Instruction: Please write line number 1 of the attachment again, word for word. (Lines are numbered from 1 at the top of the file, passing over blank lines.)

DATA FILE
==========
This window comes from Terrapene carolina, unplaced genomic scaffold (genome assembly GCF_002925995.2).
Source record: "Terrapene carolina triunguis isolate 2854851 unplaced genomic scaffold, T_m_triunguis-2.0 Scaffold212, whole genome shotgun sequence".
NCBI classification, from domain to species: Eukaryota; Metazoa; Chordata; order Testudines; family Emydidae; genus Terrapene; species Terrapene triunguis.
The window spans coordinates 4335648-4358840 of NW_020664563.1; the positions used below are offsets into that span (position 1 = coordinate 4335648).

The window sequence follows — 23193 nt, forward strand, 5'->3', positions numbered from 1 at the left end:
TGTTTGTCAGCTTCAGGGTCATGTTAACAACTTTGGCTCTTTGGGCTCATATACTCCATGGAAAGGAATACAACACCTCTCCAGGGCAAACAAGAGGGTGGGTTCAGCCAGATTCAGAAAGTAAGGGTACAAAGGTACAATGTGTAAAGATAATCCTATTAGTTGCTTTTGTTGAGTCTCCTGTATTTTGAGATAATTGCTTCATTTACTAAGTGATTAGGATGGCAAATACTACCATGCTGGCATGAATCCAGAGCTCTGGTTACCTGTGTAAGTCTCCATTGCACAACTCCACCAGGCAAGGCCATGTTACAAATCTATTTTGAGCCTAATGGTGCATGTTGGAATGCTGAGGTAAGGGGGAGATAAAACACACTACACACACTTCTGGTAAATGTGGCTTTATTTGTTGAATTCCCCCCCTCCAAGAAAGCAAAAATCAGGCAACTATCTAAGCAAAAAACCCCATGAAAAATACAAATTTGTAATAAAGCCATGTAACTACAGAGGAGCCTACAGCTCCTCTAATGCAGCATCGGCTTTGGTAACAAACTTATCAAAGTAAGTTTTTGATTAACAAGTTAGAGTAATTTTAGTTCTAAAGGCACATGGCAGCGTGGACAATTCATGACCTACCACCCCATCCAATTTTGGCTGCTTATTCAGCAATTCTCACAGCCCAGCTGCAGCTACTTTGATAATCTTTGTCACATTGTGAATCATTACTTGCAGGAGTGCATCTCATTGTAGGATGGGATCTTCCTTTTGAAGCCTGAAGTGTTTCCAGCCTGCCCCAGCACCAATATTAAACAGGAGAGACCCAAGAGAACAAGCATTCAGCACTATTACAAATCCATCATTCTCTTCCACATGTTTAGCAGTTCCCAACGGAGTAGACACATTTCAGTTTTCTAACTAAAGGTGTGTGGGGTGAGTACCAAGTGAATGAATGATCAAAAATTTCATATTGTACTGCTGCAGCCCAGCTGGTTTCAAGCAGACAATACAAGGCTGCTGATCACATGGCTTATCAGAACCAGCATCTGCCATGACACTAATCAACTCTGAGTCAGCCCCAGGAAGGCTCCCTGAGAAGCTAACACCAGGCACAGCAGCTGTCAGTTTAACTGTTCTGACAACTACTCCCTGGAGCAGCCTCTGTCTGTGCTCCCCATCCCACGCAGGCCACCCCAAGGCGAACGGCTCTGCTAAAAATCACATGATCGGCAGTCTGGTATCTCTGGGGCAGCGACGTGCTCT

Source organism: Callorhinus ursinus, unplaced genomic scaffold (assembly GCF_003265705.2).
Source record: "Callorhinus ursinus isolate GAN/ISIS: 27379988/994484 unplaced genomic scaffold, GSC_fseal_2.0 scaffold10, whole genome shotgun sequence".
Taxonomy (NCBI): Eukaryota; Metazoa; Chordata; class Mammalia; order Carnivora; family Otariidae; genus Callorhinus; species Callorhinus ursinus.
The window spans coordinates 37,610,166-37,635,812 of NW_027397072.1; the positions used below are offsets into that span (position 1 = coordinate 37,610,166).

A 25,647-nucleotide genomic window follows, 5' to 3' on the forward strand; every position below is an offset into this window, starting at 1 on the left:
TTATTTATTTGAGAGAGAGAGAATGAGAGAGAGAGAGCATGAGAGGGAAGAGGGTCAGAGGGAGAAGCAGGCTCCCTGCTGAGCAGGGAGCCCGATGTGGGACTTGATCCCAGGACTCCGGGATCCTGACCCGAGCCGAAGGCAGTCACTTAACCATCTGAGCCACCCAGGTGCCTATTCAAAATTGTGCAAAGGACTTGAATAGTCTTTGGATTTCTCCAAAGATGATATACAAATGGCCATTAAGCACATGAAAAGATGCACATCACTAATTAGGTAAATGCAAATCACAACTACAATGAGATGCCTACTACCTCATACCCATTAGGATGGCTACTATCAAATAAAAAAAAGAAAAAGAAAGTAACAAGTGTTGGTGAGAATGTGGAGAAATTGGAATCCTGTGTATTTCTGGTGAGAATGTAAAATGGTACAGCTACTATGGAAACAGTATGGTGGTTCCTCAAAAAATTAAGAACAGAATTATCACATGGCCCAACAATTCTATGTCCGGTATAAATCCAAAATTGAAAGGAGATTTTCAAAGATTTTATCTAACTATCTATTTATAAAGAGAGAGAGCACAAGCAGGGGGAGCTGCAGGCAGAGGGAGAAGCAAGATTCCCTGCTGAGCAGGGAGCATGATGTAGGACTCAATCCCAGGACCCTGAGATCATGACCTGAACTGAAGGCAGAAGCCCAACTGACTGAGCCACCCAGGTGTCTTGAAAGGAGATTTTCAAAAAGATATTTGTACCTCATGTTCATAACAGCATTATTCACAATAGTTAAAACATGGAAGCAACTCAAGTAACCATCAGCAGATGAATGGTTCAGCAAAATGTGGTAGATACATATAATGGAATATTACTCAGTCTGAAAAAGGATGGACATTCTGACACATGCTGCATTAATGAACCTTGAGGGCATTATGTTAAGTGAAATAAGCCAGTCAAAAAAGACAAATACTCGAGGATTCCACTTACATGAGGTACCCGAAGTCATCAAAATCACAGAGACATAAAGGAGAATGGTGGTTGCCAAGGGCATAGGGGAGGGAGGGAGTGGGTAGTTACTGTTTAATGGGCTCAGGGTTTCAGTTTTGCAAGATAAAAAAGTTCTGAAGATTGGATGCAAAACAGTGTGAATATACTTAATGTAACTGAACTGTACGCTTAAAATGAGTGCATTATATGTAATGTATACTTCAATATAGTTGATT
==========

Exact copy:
This window comes from Terrapene carolina, unplaced genomic scaffold (genome assembly GCF_002925995.2).